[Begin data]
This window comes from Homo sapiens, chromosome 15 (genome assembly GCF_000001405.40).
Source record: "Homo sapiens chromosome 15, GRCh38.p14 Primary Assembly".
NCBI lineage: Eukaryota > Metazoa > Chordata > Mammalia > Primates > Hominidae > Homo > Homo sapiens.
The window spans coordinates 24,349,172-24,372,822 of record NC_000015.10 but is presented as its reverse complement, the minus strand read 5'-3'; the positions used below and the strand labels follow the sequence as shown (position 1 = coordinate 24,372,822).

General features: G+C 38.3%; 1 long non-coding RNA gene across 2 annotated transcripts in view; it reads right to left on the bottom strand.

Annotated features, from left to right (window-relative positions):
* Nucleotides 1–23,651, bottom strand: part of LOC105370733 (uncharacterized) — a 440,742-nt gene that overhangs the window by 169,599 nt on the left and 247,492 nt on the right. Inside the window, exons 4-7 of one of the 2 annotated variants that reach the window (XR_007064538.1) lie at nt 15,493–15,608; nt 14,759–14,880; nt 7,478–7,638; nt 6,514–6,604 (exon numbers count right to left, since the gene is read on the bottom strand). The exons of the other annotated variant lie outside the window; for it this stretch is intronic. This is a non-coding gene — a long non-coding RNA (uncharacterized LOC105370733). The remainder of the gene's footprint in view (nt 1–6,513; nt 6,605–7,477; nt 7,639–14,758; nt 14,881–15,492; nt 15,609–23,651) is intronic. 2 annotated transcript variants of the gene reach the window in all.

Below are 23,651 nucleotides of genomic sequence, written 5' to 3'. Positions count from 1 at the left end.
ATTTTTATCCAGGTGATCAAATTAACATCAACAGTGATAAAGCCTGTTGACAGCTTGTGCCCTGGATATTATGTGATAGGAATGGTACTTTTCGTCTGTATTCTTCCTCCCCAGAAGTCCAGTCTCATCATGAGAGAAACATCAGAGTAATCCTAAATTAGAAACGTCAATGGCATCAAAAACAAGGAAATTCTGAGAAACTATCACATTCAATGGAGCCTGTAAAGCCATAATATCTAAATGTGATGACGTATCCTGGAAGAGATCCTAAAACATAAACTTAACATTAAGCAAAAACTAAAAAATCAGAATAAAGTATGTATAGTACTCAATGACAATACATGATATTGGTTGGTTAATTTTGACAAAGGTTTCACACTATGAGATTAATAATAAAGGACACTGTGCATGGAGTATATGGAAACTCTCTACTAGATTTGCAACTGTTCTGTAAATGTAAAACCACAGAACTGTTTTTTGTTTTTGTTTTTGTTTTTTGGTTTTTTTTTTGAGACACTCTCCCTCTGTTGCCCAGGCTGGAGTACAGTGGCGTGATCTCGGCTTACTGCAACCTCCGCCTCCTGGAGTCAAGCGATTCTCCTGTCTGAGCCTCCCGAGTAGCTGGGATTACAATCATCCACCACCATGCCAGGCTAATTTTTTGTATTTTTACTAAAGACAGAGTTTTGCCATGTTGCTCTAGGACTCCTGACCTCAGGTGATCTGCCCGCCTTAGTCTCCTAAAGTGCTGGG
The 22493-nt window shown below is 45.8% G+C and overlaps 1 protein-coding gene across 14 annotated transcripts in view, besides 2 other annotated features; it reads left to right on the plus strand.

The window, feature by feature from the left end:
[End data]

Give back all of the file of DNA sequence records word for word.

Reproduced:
This window comes from Homo sapiens, chromosome 15 (genome assembly GCF_000001405.40).
Source record: "Homo sapiens chromosome 15, GRCh38.p14 Primary Assembly".
NCBI lineage: Eukaryota > Metazoa > Chordata > Mammalia > Primates > Hominidae > Homo > Homo sapiens.
The window spans coordinates 24,349,172-24,372,822 of record NC_000015.10 but is presented as its reverse complement, the minus strand read 5'-3'; the positions used below and the strand labels follow the sequence as shown (position 1 = coordinate 24,372,822).

General features: G+C 38.3%; 1 long non-coding RNA gene across 2 annotated transcripts in view; it reads right to left on the bottom strand.

Annotated features, from left to right (window-relative positions):
* Nucleotides 1–23,651, bottom strand: part of LOC105370733 (uncharacterized) — a 440,742-nt gene that overhangs the window by 169,599 nt on the left and 247,492 nt on the right. Inside the window, exons 4-7 of one of the 2 annotated variants that reach the window (XR_007064538.1) lie at nt 15,493–15,608; nt 14,759–14,880; nt 7,478–7,638; nt 6,514–6,604 (exon numbers count right to left, since the gene is read on the bottom strand). The exons of the other annotated variant lie outside the window; for it this stretch is intronic. This is a non-coding gene — a long non-coding RNA (uncharacterized LOC105370733). The remainder of the gene's footprint in view (nt 1–6,513; nt 6,605–7,477; nt 7,639–14,758; nt 14,881–15,492; nt 15,609–23,651) is intronic. 2 annotated transcript variants of the gene reach the window in all.

Below are 23,651 nucleotides of genomic sequence, written 5' to 3'. Positions count from 1 at the left end.
ATTTTTATCCAGGTGATCAAATTAACATCAACAGTGATAAAGCCTGTTGACAGCTTGTGCCCTGGATATTATGTGATAGGAATGGTACTTTTCGTCTGTATTCTTCCTCCCCAGAAGTCCAGTCTCATCATGAGAGAAACATCAGAGTAATCCTAAATTAGAAACGTCAATGGCATCAAAAACAAGGAAATTCTGAGAAACTATCACATTCAATGGAGCCTGTAAAGCCATAATATCTAAATGTGATGACGTATCCTGGAAGAGATCCTAAAACATAAACTTAACATTAAGCAAAAACTAAAAAATCAGAATAAAGTATGTATAGTACTCAATGACAATACATGATATTGGTTGGTTAATTTTGACAAAGGTTTCACACTATGAGATTAATAATAAAGGACACTGTGCATGGAGTATATGGAAACTCTCTACTAGATTTGCAACTGTTCTGTAAATGTAAAACCACAGAACTGTTTTTTGTTTTTGTTTTTGTTTTTTGGTTTTTTTTTTGAGACACTCTCCCTCTGTTGCCCAGGCTGGAGTACAGTGGCGTGATCTCGGCTTACTGCAACCTCCGCCTCCTGGAGTCAAGCGATTCTCCTGTCTGAGCCTCCCGAGTAGCTGGGATTACAATCATCCACCACCATGCCAGGCTAATTTTTTGTATTTTTACTAAAGACAGAGTTTTGCCATGTTGCTCTAGGACTCCTGACCTCAGGTGATCTGCCCGCCTTAGTCTCCTAAAGTGCTGGG
The 22493-nt window shown below is 45.8% G+C and overlaps 1 protein-coding gene across 14 annotated transcripts in view, besides 2 other annotated features; it reads left to right on the plus strand.

The window, feature by feature from the left end: